Namaqua Warbler

It is a species endemic to the karoo in thick bushes in dry river gullies and reedbeds near rivers and dams.

The Namaqua Warbler is classified as Least Concern. Does not qualify for a more at risk category. Widespread and abundant taxa are included in this category.

The Namaqua Warbler or White-breasted Prinia is a small passerine bird. The sole member of the genus Phragmacia it was formerly placed in the genus Prinia, but was found to be sufficiently distinct to warrant a genus of its own. This cisticolid warbler is a resident breeder in western South Africa and southern Namibia. It is a species endemic to the karoo in thick bushes in dry river gullies and reedbeds near rivers and dams. More

Distribution of Namaqua warbler in southern Africa, based on statistical smoothing of the records from first SA Bird Atlas Project (© Animal Demography unit, University of Cape Town; smoothing by Birgit Erni and Francesca Little). Colours range from dark blue (most common) through to yellow (least common). See here for the latest distribution from the SABAP2. Food It eats a variety of small invertebrates and fruit, foraging in tangled undergrowth, floating derbis and occasionally on the ground. More

Namaqua Warbler, Mountain Wheatear, and a host of scrub species including one of our personal favourites, Fairy Flycatcher, typically putting in an appearance. From Karoopoort we will work our way northwards along the edge of the Karoo to a series of prime sites, in search other desirable species such as Karoo Eremomela, Spike-heeled Lark, Tractrac Chat and Pririt Batis. The fresh Karoo air should have us up early on day two, ready for a pre-breakfast foray for the enigmatic Burchell’s Courser. More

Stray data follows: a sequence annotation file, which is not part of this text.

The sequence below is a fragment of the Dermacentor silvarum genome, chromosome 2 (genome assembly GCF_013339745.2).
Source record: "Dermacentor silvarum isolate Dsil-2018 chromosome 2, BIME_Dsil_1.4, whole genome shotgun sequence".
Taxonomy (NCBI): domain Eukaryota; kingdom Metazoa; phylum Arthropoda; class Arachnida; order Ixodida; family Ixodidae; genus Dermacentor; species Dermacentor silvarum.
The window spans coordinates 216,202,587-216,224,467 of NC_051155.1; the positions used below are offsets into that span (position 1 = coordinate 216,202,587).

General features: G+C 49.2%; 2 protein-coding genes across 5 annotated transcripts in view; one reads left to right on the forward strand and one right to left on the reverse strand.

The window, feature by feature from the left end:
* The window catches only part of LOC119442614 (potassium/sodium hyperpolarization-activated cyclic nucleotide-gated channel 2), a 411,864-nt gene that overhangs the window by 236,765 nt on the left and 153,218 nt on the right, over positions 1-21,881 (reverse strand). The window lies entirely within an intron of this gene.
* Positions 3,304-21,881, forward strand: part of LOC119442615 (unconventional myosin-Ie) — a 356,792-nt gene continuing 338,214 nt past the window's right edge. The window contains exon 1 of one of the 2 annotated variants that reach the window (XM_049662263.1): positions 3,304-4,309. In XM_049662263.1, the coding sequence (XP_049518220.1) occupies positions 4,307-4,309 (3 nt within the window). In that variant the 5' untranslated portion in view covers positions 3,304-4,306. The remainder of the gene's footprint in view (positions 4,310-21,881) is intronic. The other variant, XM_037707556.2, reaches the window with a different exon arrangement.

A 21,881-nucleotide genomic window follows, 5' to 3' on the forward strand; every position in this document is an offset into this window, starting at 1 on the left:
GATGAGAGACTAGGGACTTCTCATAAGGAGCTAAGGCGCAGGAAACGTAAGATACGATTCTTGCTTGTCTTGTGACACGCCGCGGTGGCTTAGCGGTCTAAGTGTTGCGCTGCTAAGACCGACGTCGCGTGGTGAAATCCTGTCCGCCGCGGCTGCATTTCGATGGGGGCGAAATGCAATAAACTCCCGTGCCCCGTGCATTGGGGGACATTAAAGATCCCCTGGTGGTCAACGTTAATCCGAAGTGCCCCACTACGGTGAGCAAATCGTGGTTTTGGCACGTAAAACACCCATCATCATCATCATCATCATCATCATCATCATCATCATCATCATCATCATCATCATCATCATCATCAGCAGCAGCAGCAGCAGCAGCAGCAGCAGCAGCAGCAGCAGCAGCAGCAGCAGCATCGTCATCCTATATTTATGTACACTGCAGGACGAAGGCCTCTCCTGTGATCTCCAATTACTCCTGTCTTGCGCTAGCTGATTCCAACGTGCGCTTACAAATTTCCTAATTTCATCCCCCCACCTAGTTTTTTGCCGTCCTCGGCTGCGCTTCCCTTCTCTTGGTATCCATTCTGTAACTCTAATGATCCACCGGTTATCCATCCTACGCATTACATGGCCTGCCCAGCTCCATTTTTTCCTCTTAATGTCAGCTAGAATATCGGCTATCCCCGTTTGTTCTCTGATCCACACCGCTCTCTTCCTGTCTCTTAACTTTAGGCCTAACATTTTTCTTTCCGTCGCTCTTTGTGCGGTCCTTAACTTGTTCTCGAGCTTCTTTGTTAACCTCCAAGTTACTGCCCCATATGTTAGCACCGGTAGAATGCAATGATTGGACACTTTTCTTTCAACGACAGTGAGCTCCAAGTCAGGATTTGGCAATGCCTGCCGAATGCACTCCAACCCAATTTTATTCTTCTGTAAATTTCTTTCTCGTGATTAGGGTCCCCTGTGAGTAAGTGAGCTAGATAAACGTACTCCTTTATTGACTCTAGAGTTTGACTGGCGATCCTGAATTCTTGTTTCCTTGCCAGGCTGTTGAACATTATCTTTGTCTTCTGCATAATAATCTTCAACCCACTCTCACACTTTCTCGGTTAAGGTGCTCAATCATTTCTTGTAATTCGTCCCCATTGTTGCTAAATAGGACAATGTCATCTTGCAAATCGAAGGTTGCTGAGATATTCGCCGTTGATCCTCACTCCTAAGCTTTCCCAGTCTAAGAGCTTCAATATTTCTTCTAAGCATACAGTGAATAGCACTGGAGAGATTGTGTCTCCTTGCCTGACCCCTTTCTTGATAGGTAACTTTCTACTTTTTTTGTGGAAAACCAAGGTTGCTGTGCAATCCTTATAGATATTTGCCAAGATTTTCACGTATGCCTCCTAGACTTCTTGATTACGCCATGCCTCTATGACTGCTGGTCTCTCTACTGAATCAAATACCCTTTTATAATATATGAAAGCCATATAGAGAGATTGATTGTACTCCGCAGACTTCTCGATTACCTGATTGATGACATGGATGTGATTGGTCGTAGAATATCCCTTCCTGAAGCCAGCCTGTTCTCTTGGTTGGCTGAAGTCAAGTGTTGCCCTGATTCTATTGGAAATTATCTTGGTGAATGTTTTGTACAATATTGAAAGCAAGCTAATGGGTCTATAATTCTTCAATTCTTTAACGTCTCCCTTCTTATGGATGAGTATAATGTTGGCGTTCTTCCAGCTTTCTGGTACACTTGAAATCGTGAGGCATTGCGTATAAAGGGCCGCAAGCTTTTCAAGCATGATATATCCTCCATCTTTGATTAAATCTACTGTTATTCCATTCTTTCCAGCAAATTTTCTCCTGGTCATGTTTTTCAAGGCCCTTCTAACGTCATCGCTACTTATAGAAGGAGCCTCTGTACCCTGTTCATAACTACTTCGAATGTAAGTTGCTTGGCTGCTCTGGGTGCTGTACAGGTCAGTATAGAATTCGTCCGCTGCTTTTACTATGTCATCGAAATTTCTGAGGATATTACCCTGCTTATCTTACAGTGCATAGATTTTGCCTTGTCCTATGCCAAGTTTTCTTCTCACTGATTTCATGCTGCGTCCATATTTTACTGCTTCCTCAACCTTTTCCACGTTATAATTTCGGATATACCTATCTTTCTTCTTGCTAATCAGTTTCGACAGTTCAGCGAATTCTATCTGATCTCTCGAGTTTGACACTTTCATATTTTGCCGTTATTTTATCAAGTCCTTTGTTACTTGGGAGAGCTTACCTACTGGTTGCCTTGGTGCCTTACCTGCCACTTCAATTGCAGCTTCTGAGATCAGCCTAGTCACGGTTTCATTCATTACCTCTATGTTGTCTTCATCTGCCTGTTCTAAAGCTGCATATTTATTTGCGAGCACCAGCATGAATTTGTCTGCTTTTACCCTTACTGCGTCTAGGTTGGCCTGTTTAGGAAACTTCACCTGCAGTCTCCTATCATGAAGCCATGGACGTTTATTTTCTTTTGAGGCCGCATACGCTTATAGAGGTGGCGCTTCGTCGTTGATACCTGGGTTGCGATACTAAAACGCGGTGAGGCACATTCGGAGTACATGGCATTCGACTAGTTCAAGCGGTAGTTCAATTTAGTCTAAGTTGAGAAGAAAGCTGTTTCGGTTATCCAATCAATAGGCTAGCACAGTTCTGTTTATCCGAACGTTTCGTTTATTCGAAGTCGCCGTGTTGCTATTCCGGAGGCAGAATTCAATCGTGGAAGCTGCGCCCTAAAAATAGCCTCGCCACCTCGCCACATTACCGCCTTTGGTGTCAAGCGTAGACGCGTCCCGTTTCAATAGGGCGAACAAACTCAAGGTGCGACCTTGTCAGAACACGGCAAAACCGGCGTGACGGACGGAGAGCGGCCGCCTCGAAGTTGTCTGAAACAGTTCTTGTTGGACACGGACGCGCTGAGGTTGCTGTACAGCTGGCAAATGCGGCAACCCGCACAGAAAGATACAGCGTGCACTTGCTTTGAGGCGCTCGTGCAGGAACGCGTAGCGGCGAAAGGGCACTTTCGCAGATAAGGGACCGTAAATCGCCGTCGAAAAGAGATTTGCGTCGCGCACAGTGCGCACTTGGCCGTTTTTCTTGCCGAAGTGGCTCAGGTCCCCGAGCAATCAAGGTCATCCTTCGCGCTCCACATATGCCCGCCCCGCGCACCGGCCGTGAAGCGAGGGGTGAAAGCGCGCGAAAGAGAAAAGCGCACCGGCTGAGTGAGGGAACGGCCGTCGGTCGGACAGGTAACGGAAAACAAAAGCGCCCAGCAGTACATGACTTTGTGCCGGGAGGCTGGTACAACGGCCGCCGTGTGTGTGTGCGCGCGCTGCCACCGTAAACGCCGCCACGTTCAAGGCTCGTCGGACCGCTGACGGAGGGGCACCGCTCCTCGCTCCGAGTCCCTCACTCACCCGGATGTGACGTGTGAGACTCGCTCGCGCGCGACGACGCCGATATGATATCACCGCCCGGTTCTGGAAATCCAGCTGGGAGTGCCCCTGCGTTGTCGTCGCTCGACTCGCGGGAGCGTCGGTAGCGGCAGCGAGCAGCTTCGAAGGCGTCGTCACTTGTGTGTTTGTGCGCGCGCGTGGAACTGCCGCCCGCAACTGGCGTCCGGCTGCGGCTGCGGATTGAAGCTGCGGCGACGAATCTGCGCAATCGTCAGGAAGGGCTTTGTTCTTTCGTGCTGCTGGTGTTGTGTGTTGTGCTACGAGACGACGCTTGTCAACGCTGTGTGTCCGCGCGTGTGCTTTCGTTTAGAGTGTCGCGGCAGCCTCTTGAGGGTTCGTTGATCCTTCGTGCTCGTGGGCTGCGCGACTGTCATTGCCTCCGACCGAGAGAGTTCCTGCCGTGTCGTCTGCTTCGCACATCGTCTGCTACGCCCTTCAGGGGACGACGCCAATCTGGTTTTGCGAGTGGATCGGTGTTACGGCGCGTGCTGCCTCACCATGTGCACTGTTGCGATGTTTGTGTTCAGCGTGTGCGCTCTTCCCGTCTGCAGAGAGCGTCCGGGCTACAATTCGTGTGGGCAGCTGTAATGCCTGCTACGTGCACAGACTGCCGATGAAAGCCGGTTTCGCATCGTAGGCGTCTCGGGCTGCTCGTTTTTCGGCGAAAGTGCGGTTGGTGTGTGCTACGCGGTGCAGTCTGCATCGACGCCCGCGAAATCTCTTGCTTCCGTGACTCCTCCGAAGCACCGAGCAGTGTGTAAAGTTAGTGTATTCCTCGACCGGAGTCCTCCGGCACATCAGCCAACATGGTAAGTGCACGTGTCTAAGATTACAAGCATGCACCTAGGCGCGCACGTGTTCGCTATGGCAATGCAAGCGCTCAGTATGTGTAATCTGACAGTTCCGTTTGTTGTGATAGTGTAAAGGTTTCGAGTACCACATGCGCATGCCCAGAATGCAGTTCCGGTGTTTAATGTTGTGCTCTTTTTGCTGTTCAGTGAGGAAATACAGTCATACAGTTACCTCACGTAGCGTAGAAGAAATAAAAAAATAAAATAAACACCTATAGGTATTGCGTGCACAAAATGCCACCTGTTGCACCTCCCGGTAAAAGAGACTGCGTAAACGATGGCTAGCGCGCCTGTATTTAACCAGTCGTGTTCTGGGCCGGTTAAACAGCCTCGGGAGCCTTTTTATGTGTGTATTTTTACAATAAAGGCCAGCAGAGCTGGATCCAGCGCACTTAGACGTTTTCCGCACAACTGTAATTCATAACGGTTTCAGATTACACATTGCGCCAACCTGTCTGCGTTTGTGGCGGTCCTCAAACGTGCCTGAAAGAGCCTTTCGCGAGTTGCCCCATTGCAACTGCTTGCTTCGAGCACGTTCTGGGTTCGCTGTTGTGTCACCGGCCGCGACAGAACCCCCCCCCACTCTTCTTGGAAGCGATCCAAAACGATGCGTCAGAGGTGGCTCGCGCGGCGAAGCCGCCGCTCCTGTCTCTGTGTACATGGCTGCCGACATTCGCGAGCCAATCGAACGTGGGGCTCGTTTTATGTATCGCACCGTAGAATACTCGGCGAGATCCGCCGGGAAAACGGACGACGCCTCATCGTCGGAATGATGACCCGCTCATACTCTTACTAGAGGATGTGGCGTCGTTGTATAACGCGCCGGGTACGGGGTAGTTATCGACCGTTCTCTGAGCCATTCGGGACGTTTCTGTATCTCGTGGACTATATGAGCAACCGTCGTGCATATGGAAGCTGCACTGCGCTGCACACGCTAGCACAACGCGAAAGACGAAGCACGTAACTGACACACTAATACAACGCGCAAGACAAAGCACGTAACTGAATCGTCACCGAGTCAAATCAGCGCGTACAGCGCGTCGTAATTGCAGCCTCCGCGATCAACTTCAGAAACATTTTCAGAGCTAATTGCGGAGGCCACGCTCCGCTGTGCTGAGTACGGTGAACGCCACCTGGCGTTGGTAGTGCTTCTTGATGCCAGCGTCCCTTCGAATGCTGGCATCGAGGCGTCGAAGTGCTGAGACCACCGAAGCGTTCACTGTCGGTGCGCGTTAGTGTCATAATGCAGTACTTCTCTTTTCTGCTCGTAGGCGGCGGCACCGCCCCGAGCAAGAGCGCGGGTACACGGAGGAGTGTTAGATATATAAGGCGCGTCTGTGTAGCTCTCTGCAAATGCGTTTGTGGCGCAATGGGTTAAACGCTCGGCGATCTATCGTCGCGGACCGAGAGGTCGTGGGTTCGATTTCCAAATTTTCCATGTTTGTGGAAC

River host Cape Spurfowl, Common Quail, Namaqua Warbler, African Reed-Warbler and European Bee-eater in summer, and a variety of swallows and martins. Waterbirds are mainly found around the Oudebaaskraal dam which is situated on the Tankwa River near the Tanqua Guest House. The dam and reedbeds below the wall host Little Bittern, Black-crowned Night Heron, Greater Flamingo, Black Stork, and a variety of ducks and waders (summer). More

also search for Namaqua Warbler in the watercourses. Formerly classified as a prinia, this species has recently been assigned its own genus, Phragmacia, picturesquely named after its habitat of mixed Phragmites reeds and Acacia thicket. It is a much more secretive bird than the similar Spotted Prinia, but every bit as noisy. If we're really fortunate, we may even spot a Burchell's courser on the plains in some of the areas where we've seen them in the past. More

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The closest place to Cape Town to see Namaqua Warbler is Karoopoort (p.76). It can also be abundant along the Orange River reedbeds (such as those at Upington, p.111); in the Augrabies Falls National Park, (p.112), in the campsite at the Karoo National Park (p.123), at the Shell service station in Calvinia (p.89), and in thickets around Leeu-Gamka and Three Sisters on the N1 national road from Cape Town to Johannesburg. More

Lesser Honeyguides, Klaas's Cuckoo and Namaqua Warbler are found in the thickets along the Renoster River. The park's vegetation varies from almost desert plants in the west, where the rainfall is only 50 mm per annum, to renosterbosveld on the Roggeveld Mountains, with a rainfall of 400mm per annum. Game are being reintroduced with Springbuck, Gemsbuck, Red Hartebeest and Cape Mountain Zebra. Small game such as Bat-eared Fox, Steenbuck, Grey Duiker and hares occur naturally. More

Order : Passeriformes
Family : Cisticolidae
Genus : Phragmacia
Species : substriata
Authority : (Smith, 1842)